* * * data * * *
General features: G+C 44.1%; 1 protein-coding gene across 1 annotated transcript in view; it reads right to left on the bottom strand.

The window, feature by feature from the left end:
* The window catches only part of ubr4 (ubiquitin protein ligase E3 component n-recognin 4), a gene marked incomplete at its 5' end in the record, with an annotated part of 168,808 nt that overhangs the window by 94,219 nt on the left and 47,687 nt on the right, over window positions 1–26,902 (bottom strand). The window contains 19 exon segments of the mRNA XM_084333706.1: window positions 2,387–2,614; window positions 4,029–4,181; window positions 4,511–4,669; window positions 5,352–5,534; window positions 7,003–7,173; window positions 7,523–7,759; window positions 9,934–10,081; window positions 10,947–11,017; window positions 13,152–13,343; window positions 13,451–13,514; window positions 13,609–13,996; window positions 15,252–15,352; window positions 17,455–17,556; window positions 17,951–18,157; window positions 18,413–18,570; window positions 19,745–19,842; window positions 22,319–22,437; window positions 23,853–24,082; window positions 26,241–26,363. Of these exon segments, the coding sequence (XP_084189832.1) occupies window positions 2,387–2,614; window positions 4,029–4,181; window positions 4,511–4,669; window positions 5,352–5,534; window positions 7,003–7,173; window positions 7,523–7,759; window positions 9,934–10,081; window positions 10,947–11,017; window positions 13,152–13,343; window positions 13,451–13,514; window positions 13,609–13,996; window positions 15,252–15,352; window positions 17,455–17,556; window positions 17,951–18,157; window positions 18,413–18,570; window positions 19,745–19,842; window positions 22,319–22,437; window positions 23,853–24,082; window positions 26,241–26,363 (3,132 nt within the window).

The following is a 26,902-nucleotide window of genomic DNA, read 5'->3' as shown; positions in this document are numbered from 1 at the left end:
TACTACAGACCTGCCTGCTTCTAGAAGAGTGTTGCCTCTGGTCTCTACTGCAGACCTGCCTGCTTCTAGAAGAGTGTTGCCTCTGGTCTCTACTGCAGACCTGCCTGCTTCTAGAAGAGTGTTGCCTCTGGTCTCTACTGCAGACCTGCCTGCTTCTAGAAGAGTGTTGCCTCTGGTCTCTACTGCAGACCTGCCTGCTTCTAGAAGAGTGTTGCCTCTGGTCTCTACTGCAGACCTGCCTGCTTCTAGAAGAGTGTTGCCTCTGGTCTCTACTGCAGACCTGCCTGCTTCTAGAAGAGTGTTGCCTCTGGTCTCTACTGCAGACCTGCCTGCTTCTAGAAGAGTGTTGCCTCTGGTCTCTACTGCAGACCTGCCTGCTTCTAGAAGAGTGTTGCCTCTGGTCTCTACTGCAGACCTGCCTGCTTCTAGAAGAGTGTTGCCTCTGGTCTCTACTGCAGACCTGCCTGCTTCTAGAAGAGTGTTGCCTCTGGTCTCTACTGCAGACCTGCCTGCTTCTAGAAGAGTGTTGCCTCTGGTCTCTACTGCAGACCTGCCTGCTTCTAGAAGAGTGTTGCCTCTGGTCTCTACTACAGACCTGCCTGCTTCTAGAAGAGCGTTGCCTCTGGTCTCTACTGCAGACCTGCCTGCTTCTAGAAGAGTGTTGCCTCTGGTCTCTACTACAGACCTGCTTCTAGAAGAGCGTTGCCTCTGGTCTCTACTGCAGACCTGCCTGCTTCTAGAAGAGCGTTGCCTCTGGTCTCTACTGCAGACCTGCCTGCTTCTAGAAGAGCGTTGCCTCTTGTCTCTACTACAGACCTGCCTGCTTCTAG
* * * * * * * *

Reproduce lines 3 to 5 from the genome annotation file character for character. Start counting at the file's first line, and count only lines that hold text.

* The window catches only part of ubr4 (ubiquitin protein ligase E3 component n-recognin 4), a gene marked incomplete at its 5' end in the record, with an annotated part of 168,808 nt that overhangs the window by 94,219 nt on the left and 47,687 nt on the right, over window positions 1–26,902 (bottom strand). The window contains 19 exon segments of the mRNA XM_084333706.1: window positions 2,387–2,614; window positions 4,029–4,181; window positions 4,511–4,669; window positions 5,352–5,534; window positions 7,003–7,173; window positions 7,523–7,759; window positions 9,934–10,081; window positions 10,947–11,017; window positions 13,152–13,343; window positions 13,451–13,514; window positions 13,609–13,996; window positions 15,252–15,352; window positions 17,455–17,556; window positions 17,951–18,157; window positions 18,413–18,570; window positions 19,745–19,842; window positions 22,319–22,437; window positions 23,853–24,082; window positions 26,241–26,363. Of these exon segments, the coding sequence (XP_084189832.1) occupies window positions 2,387–2,614; window positions 4,029–4,181; window positions 4,511–4,669; window positions 5,352–5,534; window positions 7,003–7,173; window positions 7,523–7,759; window positions 9,934–10,081; window positions 10,947–11,017; window positions 13,152–13,343; window positions 13,451–13,514; window positions 13,609–13,996; window positions 15,252–15,352; window positions 17,455–17,556; window positions 17,951–18,157; window positions 18,413–18,570; window positions 19,745–19,842; window positions 22,319–22,437; window positions 23,853–24,082; window positions 26,241–26,363 (3,132 nt within the window).

The following is a 26,902-nucleotide window of genomic DNA, read 5'->3' as shown; positions in this document are numbered from 1 at the left end:
TACTACAGACCTGCCTGCTTCTAGAAGAGTGTTGCCTCTGGTCTCTACTGCAGACCTGCCTGCTTCTAGAAGAGTGTTGCCTCTGGTCTCTACTGCAGACCTGCCTGCTTCTAGAAGAGTGTTGCCTCTGGTCTCTACTGCAGACCTGCCTGCTTCTAGAAGAGTGTTGCCTCTGGTCTCTACTGCAGACCTGCCTGCTTCTAGAAGAGTGTTGCCTCTGGTCTCTACTGCAGACCTGCCTGCTTCTAGAAGAGTGTTGCCTCTGGTCTCTACTGCAGACCTGCCTGCTTCTAGAAGAGTGTTGCCTCTGGTCTCTACTGCAGACCTGCCTGCTTCTAGAAGAGTGTTGCCTCTGGTCTCTACTGCAGACCTGCCTGCTTCTAGAAGAGTGTTGCCTCTGGTCTCTACTGCAGACCTGCCTGCTTCTAGAAGAGTGTTGCCTCTGGTCTCTACTGCAGACCTGCCTGCTTCTAGAAGAGTGTTGCCTCTGGTCTCTACTGCAGACCTGCCTGCTTCTAGAAGAGTGTTGCCTCTGGTCTCTACTGCAGACCTGCCTGCTTCTAGAAGAGTGTTGCCTCTGGTCTCTACTACAGACCTGCCTGCTTCTAGAAGAGCGTTGCCTCTGGTCTCTACTGCAGACCTGCCTGCTTCTAGAAGAGTGTTGCCTCTGGTCTCTACTACAGACCTGCTTCTAGAAGAGCGTTGCCTCTGGTCTCTACTGCAGACCTGCCTGCTTCTAGAAGAGCGTTGCCTCTGGTCTCTACTGCAGACCTGCCTGCTTCTAGAAGAGCGTTGCCTCTTGTCTCTACTACAGACCTGCCTGCTTCTAG